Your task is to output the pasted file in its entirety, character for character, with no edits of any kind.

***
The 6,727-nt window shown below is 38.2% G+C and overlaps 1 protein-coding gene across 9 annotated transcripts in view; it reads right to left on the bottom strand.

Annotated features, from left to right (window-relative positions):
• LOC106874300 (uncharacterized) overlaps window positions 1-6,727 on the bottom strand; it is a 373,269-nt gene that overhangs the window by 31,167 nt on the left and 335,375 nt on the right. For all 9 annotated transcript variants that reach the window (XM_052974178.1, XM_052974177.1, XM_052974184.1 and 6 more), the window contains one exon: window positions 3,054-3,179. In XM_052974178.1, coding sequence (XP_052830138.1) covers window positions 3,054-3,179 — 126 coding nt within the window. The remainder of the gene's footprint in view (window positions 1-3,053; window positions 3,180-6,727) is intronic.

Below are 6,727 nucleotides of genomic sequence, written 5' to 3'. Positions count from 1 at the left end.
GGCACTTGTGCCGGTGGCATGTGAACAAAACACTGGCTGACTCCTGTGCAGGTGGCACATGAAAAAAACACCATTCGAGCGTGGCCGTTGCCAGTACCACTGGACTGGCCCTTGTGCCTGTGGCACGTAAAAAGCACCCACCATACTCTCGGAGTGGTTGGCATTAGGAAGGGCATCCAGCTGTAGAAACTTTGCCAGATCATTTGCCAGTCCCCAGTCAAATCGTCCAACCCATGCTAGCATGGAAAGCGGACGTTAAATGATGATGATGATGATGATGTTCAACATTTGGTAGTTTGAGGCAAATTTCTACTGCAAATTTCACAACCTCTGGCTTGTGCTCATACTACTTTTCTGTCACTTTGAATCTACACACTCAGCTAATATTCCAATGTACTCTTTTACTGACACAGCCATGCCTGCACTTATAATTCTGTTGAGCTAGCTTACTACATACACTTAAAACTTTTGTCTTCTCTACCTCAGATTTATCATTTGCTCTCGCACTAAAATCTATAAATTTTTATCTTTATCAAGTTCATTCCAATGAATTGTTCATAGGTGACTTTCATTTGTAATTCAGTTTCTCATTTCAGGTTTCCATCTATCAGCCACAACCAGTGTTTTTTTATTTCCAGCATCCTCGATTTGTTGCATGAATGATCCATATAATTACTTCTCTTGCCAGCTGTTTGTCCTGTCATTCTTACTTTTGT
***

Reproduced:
The 6,727-nt window shown below is 38.2% G+C and overlaps 1 protein-coding gene across 9 annotated transcripts in view; it reads right to left on the bottom strand.

Annotated features, from left to right (window-relative positions):
• LOC106874300 (uncharacterized) overlaps window positions 1-6,727 on the bottom strand; it is a 373,269-nt gene that overhangs the window by 31,167 nt on the left and 335,375 nt on the right. For all 9 annotated transcript variants that reach the window (XM_052974178.1, XM_052974177.1, XM_052974184.1 and 6 more), the window contains one exon: window positions 3,054-3,179. In XM_052974178.1, coding sequence (XP_052830138.1) covers window positions 3,054-3,179 — 126 coding nt within the window. The remainder of the gene's footprint in view (window positions 1-3,053; window positions 3,180-6,727) is intronic.

Below are 6,727 nucleotides of genomic sequence, written 5' to 3'. Positions count from 1 at the left end.
GGCACTTGTGCCGGTGGCATGTGAACAAAACACTGGCTGACTCCTGTGCAGGTGGCACATGAAAAAAACACCATTCGAGCGTGGCCGTTGCCAGTACCACTGGACTGGCCCTTGTGCCTGTGGCACGTAAAAAGCACCCACCATACTCTCGGAGTGGTTGGCATTAGGAAGGGCATCCAGCTGTAGAAACTTTGCCAGATCATTTGCCAGTCCCCAGTCAAATCGTCCAACCCATGCTAGCATGGAAAGCGGACGTTAAATGATGATGATGATGATGATGTTCAACATTTGGTAGTTTGAGGCAAATTTCTACTGCAAATTTCACAACCTCTGGCTTGTGCTCATACTACTTTTCTGTCACTTTGAATCTACACACTCAGCTAATATTCCAATGTACTCTTTTACTGACACAGCCATGCCTGCACTTATAATTCTGTTGAGCTAGCTTACTACATACACTTAAAACTTTTGTCTTCTCTACCTCAGATTTATCATTTGCTCTCGCACTAAAATCTATAAATTTTTATCTTTATCAAGTTCATTCCAATGAATTGTTCATAGGTGACTTTCATTTGTAATTCAGTTTCTCATTTCAGGTTTCCATCTATCAGCCACAACCAGTGTTTTTTTATTTCCAGCATCCTCGATTTGTTGCATGAATGATCCATATAATTACTTCTCTTGCCAGCTGTTTGTCCTGTCATTCTTACTTTTGT